Big Elk Creek in Maryland receives runoff from the Chesapeake Bay Watershed. Intense storms increase the transport of sediment and particulate nitrogen in streams such as this. Credit: Shreeram Inamdar
Source: Journal of Geophysical Research: Biogeosciences

Nitrogen is an essential nutrient for aquatic life. However, too much nitrogen—often from human activities like fertilizer use—can lead to excessive growth of plants and algae, severely disrupting sensitive marine ecosystems.

Many studies have explored how streams collect and transport dissolved nitrogen through watersheds. However, big storms that erode soil can also mobilize nitrogen in particulate form—think tiny fragments of organic matter, like decomposed leaves. Now Inamdar et al. have shown how large storms affect the transport of particulate nitrogen in streams.

The authors focused on a 30-acre (12-hectare) forested watershed in Maryland near Chesapeake Bay, a threatened aquatic ecosystem. They already knew the area well; they had previously analyzed carbon transport there and charted water flow paths during storms.

The scientists monitored stream flow and chemistry in a temperate forest during 15 storms that occurred from autumn of 2010 through 2012, including four large tropical storms: Nicole, Irene, Lee, and Sandy. For each storm, the researchers measured the amounts of both dissolved and particulate nitrogen in stream water samples.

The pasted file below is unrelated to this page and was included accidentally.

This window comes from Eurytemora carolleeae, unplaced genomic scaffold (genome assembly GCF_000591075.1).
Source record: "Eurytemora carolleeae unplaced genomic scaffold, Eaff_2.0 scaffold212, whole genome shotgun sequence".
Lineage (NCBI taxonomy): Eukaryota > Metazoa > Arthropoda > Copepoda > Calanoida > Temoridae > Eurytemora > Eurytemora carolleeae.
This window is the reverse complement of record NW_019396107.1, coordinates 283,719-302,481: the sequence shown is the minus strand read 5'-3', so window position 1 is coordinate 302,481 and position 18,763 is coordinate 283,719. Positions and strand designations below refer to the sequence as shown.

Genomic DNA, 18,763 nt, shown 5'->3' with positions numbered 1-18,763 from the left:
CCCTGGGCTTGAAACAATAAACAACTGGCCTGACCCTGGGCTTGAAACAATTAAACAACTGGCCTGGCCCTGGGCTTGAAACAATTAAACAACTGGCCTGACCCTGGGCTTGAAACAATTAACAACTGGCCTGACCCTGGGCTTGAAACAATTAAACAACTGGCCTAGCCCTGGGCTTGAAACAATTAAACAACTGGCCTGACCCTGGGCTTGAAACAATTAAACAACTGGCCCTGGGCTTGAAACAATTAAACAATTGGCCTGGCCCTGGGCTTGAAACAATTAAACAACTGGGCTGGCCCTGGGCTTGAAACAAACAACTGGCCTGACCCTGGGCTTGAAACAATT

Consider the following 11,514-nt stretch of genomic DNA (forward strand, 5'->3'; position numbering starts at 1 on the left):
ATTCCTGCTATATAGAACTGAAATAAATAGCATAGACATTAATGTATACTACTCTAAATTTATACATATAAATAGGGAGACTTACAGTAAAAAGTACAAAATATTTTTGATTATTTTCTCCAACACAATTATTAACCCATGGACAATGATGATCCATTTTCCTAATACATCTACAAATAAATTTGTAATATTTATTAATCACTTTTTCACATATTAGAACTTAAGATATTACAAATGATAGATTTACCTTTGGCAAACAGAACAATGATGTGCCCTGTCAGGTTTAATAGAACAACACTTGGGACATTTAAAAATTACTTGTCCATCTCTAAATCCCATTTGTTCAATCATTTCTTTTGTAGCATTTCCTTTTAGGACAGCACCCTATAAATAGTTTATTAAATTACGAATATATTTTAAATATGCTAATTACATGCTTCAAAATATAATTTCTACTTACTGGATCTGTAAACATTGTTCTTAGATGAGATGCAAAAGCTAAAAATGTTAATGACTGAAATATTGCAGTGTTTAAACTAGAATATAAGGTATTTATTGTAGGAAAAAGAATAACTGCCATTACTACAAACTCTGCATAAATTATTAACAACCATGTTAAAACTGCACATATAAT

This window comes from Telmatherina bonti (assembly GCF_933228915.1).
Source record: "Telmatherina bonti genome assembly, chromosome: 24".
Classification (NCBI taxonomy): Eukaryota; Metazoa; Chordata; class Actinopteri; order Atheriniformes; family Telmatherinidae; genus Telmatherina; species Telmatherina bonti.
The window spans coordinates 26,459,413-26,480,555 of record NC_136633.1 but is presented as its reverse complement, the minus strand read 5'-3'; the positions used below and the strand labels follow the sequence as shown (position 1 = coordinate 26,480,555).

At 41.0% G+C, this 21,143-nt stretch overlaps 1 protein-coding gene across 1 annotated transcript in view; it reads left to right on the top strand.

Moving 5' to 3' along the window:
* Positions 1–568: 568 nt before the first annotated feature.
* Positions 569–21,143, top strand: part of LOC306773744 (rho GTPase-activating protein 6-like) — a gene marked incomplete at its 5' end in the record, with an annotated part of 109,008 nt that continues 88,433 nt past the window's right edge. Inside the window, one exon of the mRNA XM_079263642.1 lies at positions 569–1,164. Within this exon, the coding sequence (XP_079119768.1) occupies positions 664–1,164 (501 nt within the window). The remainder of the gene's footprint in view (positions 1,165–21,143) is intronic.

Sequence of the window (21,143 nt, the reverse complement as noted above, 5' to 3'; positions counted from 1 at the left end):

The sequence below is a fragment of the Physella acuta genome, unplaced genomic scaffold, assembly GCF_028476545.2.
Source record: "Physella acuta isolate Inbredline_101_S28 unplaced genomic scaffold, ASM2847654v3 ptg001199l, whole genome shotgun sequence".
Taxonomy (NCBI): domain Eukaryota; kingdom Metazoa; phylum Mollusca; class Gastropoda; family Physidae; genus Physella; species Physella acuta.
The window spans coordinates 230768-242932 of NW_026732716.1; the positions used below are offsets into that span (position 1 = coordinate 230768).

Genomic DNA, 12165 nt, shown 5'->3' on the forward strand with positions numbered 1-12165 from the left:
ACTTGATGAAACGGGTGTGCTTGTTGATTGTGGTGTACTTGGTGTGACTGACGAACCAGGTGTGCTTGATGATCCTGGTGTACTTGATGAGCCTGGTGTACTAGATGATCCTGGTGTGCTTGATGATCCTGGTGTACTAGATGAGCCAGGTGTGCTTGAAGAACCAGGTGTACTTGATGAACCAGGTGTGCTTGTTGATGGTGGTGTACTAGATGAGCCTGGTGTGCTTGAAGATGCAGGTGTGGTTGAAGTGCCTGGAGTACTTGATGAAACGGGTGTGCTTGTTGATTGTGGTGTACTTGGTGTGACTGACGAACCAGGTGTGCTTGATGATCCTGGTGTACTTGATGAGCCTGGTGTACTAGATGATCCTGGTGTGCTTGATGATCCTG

The observations revealed a detailed picture of nitrogen transport. Particulate nitrogen accounted for much of the total annual nitrogen carried by streams, and the four large tropical storms triggered the majority of the annual particulate nitrogen flow. In the summer, intense storms released more particulate nitrogen than the less intense storms of the autumn and spring.

Intense storms may release more particulate nitrogen because runoff picks up more nitrogen-rich material from the forest floor and erodes nitrogen-rich soil. In fact, when storms arrived quickly one after the other, later storms released less particulate nitrogen, perhaps because the earlier storms had already done the job.

These results may also extend to agricultural and urban landscapes, which are susceptible to erosion, and to other nutrients such as phosphorus, which may travel preferentially with particulate material.

As climate change increases the intensity of tropical storms in the northeast United States, more particulate nitrogen could be released from watersheds into sensitive aquatic ecosystems. To better predict the downstream effects of future storms, the scientists call for more research into tropical storm–generated particulate nitrogen transport. (Journal of Geophysical Research: Biogeosciences, doi:10.1002/2015JG002909, 2015)

—Sarah Stanley, Freelance Writer

Citation: Stanley, S. (2015), Strong storms flush out particulate nitrogen, Eos, 96, doi:10.1029/2015EO038161. Published on 29 October 2015.

Text © 2015. The authors. CC BY-NC 3.0
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